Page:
The futuristic research vehicle described as an experiment “to study design trend, propulsion systems and other long range developments” has been restored to its former glory by a dedicated group of Holden designers and engineers.
Code named RD 001; the Hurricane is a mid-engined, rear-wheel drive, two-seater sports car which incorporates a host of innovative features and technology, much of it way ahead of its time.
Features such as electronic digital instrument displays, station-seeking radio, automatic temperature control air conditioning, rear vision camera and an automated route finder were all showcased in this ground-breaking vehicle 42 years ago. Many of these technologies have only recently made their way into mass production.
The Hurricane stole headlines and dropped jaws nationwide when it debuted at the 1969 Melbourne Motor Show.
Michael Simcoe, Executive Director GMIO Design, said it was fantastic to see such a significant vehicle restored.
“At Holden we have always prided ourselves on our ability to look into the future through our concept cars,” Simcoe said. “It’s amazing to think that the features we take for granted today were born out of creative minds over 40 years ago.”
The RD 001 was the first product of the GMH Research and Development organisation, staffed by a small squad of engineers working in conjunction with the Advance Styling Group at the Fishermans Bend Technical Centre in the 1960s.
The team that designed and built the original Hurricane employed some advanced technologies and techniques when it came to the powertrain. Powered by an experimental 4.2-litre (253 cubic inch) V8, this engine was a precursor to the Holden V8 engine program which entered production in late 1969.
The Hurricane’s V8 engine featured many advanced design components such as the four-barrel carburettor – a feature which wouldn’t be seen on a production 253ci Holden V8 until the late 1970s. The end result was approximately 262hp (193kW), a towering power output in 1969 and one that ensured the Hurricane had the go to match its show.
But perhaps the two most innovative features were the “Pathfinder” route guidance system and the rear-view camera.
The “Pathfinder”, essentially a pre-GPS navigation system, relied on a system of magnets embedded at intersections along the road network to guide the driver along the desired route. A dash-mounted panel informed the driver of which turn to take by illuminating different arrows, as well as sounding a warning buzzer.
The rear-view camera was also a ground-breaking innovation. Engineers using a Closed Circuit Television (CCTV) system with a camera mounted in the rear bumper feeding vision to a small black-and-white TV mounted in the centre console.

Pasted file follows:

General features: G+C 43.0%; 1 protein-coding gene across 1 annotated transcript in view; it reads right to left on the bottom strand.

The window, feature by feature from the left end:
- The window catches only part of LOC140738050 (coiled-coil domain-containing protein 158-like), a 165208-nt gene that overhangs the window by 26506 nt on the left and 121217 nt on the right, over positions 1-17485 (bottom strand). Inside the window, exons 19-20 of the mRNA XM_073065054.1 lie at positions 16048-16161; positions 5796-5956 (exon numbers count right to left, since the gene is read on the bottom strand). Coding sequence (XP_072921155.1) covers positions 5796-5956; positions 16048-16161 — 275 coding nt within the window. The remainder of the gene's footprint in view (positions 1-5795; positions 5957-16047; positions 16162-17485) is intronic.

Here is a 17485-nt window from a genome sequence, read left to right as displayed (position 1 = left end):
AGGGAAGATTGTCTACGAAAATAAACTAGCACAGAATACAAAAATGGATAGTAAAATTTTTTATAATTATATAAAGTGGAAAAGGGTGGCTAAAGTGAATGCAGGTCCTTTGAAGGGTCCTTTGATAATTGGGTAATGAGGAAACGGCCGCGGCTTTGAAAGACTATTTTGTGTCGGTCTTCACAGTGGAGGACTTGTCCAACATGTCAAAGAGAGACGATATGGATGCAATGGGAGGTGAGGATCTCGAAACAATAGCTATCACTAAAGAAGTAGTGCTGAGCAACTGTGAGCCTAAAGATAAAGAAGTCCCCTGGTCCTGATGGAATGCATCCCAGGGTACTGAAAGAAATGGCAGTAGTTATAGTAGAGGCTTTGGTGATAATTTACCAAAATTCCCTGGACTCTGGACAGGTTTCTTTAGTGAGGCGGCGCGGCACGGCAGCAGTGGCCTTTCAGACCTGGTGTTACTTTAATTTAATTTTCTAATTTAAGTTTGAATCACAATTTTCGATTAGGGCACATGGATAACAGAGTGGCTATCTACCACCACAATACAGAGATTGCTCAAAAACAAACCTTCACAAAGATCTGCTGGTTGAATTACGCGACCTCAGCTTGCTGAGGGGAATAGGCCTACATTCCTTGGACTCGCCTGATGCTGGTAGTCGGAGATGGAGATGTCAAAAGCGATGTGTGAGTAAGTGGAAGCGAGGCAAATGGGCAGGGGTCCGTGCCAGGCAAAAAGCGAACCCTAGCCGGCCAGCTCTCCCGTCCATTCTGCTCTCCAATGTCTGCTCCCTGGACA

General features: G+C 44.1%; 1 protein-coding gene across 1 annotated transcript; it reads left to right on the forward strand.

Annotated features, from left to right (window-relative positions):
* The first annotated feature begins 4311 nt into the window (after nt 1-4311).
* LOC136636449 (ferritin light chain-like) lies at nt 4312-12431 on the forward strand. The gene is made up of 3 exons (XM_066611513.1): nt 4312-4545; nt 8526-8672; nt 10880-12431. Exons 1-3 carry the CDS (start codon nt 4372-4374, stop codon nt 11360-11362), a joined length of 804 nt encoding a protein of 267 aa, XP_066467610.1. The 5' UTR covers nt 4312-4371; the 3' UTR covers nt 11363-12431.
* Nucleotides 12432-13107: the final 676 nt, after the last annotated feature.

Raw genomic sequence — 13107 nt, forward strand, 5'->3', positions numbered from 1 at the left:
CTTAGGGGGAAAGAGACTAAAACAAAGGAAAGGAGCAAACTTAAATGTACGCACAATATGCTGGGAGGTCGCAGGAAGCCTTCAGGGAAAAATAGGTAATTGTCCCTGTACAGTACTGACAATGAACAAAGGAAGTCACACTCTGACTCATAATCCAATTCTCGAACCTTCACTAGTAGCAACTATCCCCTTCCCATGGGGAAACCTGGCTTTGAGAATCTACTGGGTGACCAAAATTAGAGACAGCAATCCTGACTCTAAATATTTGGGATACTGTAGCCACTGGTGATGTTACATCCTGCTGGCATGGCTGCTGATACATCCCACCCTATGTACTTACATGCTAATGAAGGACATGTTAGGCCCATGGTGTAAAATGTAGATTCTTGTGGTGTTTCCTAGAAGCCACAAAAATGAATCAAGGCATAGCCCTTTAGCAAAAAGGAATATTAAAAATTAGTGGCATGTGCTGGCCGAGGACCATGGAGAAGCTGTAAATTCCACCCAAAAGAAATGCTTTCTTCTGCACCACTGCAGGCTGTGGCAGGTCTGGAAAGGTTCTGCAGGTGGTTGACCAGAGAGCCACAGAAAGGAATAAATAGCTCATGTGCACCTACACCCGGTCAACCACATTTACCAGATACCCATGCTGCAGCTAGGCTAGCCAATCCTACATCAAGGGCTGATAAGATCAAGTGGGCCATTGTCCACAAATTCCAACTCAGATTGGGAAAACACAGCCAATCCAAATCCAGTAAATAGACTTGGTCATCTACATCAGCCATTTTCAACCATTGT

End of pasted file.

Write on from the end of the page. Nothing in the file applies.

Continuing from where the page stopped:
Former Holden Chief Studio Engineer Rick Martin led the modern-day Hurricane team in researching the vehicle’s components, systems and history in order to restore it.
“There are some genuinely remarkable ideas and technology in the Hurricane,” said Martin. “From the automatic air-conditioning and magnet-based guidance system, to the inertia-reel seat belts and metallic paint, this was a car that was genuinely ahead of its time.
“The hand-picked team of engineers and designers who built the original Hurricane worked in strict secrecy and began Holden’s now proud tradition of ground-breaking concept cars.”
RD 001 stands just 990mm high and has no doors in the conventional sense. A hydraulically-powered canopy opens upwards and forward over the front wheels, combined with twin “astronaut type” power-elevating seats which rise up and pivot forward, along with the steering column for ease of access. Occupants are then lowered to a semi-reclining position before the roof closes over them.
The wind tunnel-tested fibreglass body consists of three segments; the canopy, the engine hood and body shell and was finished in an experimental aluminium flake-based metallic orange paint.
Safety innovations included a foam-lined fuel tank, integrated roll-over bar, digital instrument readouts, ignition safety locks, interior padding and a fire warning system.
The project to restore RD 001 began in 2006 and has been a genuine labour of love for some very dedicated Holden employees. The entire restoration process has been driven primarily by volunteer labour from Holden designers and engineers in their spare time.
But the Hurricane first entered Holden Design in less than immaculate condition. RD 001 had a residency in a trade school where apprentices practised their welding on the priceless concept.
After being returned to Holden in 2006, the Hurricane restoration project has taken many thousands of painstaking man hours to lovingly restore RD 001 to concourse condition.
Holden’s Manager for Creative Hard Modelling, Paul Clarke, has been largely responsible for managing the restoration of RD 001. He ensured as many of the original parts as possible have been used or remade using modern techniques to 1969 specification, in order to preserve the authenticity of this hugely important Holden.
“The Hurricane plays a crucial role in Holden’s story and the company has such a great sense of history and heritage that it was very important to bring RD 001 back to life. It’s been a challenging but incredibly rewarding process,” Clarke said.
Michael Simcoe added that the Hurricane holds a particularly special place in Holden’s history as it kick-started Holden’s long love affair with concepts that has since seen the likes of the iconic GTR-X, Torana TT36, Coupe 60, the GMC Denali XT (which was requested specifically by GM for the North American market) and the award-winning EFIJY.
The Holden Hurricane will be on display to the public at the classic car show Motorclassica, held at the Melbourne Royal Exhibition Building from October 21 – 23.